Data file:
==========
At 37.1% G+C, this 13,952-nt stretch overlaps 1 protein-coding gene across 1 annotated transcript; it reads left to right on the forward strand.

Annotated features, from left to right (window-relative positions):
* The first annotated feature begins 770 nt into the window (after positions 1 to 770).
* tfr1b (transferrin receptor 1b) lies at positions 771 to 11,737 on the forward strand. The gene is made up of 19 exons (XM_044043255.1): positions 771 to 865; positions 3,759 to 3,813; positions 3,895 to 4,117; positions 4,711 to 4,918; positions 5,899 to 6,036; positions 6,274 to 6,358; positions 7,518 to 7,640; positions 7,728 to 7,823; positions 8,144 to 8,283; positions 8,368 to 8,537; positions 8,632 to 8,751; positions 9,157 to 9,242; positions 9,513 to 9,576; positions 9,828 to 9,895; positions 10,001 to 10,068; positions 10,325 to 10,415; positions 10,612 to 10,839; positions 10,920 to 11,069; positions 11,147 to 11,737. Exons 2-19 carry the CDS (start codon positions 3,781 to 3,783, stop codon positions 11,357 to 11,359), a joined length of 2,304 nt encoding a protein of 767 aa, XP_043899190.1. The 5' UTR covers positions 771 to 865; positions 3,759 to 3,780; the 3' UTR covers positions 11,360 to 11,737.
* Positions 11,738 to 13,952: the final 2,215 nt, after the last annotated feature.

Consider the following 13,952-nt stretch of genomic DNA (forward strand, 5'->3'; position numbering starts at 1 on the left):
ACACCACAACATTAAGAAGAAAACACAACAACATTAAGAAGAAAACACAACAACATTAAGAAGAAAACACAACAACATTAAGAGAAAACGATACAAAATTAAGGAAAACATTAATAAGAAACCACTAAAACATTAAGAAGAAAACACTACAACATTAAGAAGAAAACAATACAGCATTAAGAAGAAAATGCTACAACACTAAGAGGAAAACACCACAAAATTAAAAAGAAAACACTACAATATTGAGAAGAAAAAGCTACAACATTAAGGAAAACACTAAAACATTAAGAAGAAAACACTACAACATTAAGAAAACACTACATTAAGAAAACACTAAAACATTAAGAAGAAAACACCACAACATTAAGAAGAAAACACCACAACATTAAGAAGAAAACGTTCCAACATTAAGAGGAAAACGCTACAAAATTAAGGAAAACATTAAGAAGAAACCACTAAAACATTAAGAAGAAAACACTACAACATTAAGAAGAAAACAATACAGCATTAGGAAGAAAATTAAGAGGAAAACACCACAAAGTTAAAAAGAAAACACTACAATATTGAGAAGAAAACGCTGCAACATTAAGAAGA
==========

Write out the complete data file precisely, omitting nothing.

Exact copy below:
At 37.1% G+C, this 13,952-nt stretch overlaps 1 protein-coding gene across 1 annotated transcript; it reads left to right on the forward strand.

Annotated features, from left to right (window-relative positions):
* The first annotated feature begins 770 nt into the window (after positions 1 to 770).
* tfr1b (transferrin receptor 1b) lies at positions 771 to 11,737 on the forward strand. The gene is made up of 19 exons (XM_044043255.1): positions 771 to 865; positions 3,759 to 3,813; positions 3,895 to 4,117; positions 4,711 to 4,918; positions 5,899 to 6,036; positions 6,274 to 6,358; positions 7,518 to 7,640; positions 7,728 to 7,823; positions 8,144 to 8,283; positions 8,368 to 8,537; positions 8,632 to 8,751; positions 9,157 to 9,242; positions 9,513 to 9,576; positions 9,828 to 9,895; positions 10,001 to 10,068; positions 10,325 to 10,415; positions 10,612 to 10,839; positions 10,920 to 11,069; positions 11,147 to 11,737. Exons 2-19 carry the CDS (start codon positions 3,781 to 3,783, stop codon positions 11,357 to 11,359), a joined length of 2,304 nt encoding a protein of 767 aa, XP_043899190.1. The 5' UTR covers positions 771 to 865; positions 3,759 to 3,780; the 3' UTR covers positions 11,360 to 11,737.
* Positions 11,738 to 13,952: the final 2,215 nt, after the last annotated feature.

Consider the following 13,952-nt stretch of genomic DNA (forward strand, 5'->3'; position numbering starts at 1 on the left):
ACACCACAACATTAAGAAGAAAACACAACAACATTAAGAAGAAAACACAACAACATTAAGAAGAAAACACAACAACATTAAGAGAAAACGATACAAAATTAAGGAAAACATTAATAAGAAACCACTAAAACATTAAGAAGAAAACACTACAACATTAAGAAGAAAACAATACAGCATTAAGAAGAAAATGCTACAACACTAAGAGGAAAACACCACAAAATTAAAAAGAAAACACTACAATATTGAGAAGAAAAAGCTACAACATTAAGGAAAACACTAAAACATTAAGAAGAAAACACTACAACATTAAGAAAACACTACATTAAGAAAACACTAAAACATTAAGAAGAAAACACCACAACATTAAGAAGAAAACACCACAACATTAAGAAGAAAACGTTCCAACATTAAGAGGAAAACGCTACAAAATTAAGGAAAACATTAAGAAGAAACCACTAAAACATTAAGAAGAAAACACTACAACATTAAGAAGAAAACAATACAGCATTAGGAAGAAAATTAAGAGGAAAACACCACAAAGTTAAAAAGAAAACACTACAATATTGAGAAGAAAACGCTGCAACATTAAGAAGA